DANI: It’s not that I’m ignoring everybody. And I love everybody. I just don’t feel the need to live there anymore.  That’s the way it kind of went for me.


KATY: Love it.


DANI: Yea.


KATY: For me, I just put my birthday walk.


DANI: Oh that was great.


KATY: Yeah, it was like 46 miles in two days. Maybe in a little bit more. So yeah, that was a lot of mileage. You know I had done a long one the year before but the thought of having it… and you recover from a long one the next day – you definitely feel it – so the idea of waking up and to do another long one the second day…


DANI : What was that like? Waking up and thinking… I mean how did you….what was going on in your head?


KATY: Well, the first year I did 30… I think I ended up doing something like 36 miles, 36 or 37 miles in one day and I had that ankle that just wasn’t aligned very well and so I beat it up. To the point, I think I might have even given myself a precursor to a stress fracture. I don’t know if there’s an actual stress fracture but there was definitely some swelling.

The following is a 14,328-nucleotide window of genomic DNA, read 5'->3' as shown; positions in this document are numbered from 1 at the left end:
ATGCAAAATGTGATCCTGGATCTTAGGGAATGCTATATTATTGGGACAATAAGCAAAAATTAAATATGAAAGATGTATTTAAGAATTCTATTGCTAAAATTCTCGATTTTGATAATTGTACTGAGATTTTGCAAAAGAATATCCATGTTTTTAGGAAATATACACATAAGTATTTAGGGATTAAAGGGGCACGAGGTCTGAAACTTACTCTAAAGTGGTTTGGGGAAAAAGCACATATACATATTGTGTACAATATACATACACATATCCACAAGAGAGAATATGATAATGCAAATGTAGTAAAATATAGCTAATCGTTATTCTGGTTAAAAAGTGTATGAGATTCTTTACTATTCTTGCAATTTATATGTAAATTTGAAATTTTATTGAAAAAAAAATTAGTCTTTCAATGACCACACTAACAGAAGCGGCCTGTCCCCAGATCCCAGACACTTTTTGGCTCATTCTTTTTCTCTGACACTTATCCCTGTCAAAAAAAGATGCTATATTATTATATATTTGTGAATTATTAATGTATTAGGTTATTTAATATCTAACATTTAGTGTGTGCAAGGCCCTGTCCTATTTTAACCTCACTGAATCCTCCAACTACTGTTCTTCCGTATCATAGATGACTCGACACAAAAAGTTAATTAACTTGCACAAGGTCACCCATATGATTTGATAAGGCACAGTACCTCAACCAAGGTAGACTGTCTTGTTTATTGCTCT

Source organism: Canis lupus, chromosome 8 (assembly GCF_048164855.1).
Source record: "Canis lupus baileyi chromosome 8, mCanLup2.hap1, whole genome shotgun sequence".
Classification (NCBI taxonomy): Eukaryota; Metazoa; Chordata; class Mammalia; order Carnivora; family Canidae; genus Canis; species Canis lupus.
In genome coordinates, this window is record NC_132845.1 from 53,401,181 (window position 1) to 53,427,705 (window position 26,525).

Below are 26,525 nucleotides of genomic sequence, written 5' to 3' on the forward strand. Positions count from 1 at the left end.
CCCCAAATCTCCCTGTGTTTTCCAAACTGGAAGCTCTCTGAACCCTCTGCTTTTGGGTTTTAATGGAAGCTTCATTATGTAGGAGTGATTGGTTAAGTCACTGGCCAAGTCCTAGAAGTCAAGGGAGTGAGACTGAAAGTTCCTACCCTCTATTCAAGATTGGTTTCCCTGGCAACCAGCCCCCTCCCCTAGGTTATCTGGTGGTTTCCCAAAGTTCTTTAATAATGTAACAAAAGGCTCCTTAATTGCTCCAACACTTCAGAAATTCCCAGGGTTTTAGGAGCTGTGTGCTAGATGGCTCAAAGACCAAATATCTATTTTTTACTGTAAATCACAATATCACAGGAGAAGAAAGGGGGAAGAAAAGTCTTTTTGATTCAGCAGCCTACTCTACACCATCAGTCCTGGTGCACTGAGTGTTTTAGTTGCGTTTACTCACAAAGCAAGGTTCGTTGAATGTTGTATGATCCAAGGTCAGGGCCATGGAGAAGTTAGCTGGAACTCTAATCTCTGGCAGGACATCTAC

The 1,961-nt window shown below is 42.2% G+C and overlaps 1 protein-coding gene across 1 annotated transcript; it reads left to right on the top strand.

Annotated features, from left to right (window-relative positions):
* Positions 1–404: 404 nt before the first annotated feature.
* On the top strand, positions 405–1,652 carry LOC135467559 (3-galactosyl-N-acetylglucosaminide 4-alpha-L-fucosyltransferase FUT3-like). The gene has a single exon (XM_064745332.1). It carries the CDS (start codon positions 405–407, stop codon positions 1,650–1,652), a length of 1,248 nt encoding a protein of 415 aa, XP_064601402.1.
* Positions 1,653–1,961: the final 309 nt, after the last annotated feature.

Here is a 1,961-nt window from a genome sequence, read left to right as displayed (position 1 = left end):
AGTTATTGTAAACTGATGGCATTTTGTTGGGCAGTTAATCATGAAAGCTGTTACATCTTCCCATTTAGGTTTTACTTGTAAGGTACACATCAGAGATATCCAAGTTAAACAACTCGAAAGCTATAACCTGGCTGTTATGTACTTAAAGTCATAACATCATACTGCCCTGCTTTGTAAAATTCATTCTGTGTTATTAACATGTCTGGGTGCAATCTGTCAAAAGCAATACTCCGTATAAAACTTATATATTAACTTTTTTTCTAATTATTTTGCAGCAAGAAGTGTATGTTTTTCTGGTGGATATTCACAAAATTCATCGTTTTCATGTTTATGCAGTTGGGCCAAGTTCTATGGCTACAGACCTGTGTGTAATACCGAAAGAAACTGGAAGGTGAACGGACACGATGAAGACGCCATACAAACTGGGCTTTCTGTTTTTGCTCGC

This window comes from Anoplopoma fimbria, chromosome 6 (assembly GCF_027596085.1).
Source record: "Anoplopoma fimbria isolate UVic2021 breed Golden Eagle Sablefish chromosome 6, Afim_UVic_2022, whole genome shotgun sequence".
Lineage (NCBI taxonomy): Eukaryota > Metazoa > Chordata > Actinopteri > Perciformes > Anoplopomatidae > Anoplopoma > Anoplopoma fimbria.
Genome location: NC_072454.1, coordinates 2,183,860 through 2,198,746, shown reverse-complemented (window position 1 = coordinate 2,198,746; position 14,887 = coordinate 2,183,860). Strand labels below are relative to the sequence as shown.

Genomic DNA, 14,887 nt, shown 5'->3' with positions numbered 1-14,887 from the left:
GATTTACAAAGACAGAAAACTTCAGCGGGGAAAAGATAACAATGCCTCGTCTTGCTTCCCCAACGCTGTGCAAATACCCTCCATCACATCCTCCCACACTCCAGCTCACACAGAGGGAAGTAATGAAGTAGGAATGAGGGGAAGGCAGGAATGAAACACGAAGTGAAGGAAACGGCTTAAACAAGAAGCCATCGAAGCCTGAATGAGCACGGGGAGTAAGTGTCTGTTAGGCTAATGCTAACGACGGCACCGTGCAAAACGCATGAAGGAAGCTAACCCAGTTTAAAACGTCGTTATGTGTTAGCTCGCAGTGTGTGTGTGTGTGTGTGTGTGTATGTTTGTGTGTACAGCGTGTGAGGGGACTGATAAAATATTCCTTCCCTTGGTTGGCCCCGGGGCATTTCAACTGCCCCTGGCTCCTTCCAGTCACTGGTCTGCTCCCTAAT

DANI: Mm-hmm.


KATY; And so I wasn’t walking really well the next day and it took a few days for things to smooth out. And that ankle kind of bugged me for a good couple of months. But I sorted out what the issue was. I sorted out the issue of the shoes and the movements that my ankle was and wasn’t capable of doing and I fixed that. So the next time I had no foot issues at all, either day. So it wasn’t actually a big deal at all. It was a mental game. It was a problem with me mentally because I was like, “What’s it gonna be like to get up the next day?” because of the year before. But because I did my leg work, point wink, it wasn’t even an issue.


DANI: That’s cool.


KATY: I just got up. And the first day was freezing rain. So it was about 17 miles the first day and then the second day was close to 30. So yeah…


DANI: Wow. That’s awesome.


KATY:  It was fine. Yeah.


DANI: I hope to get to go on one of those with you sometime.


KATY: I’m gonna do another one. March 4th’s coming up. So it’s definitely something we can get together and do.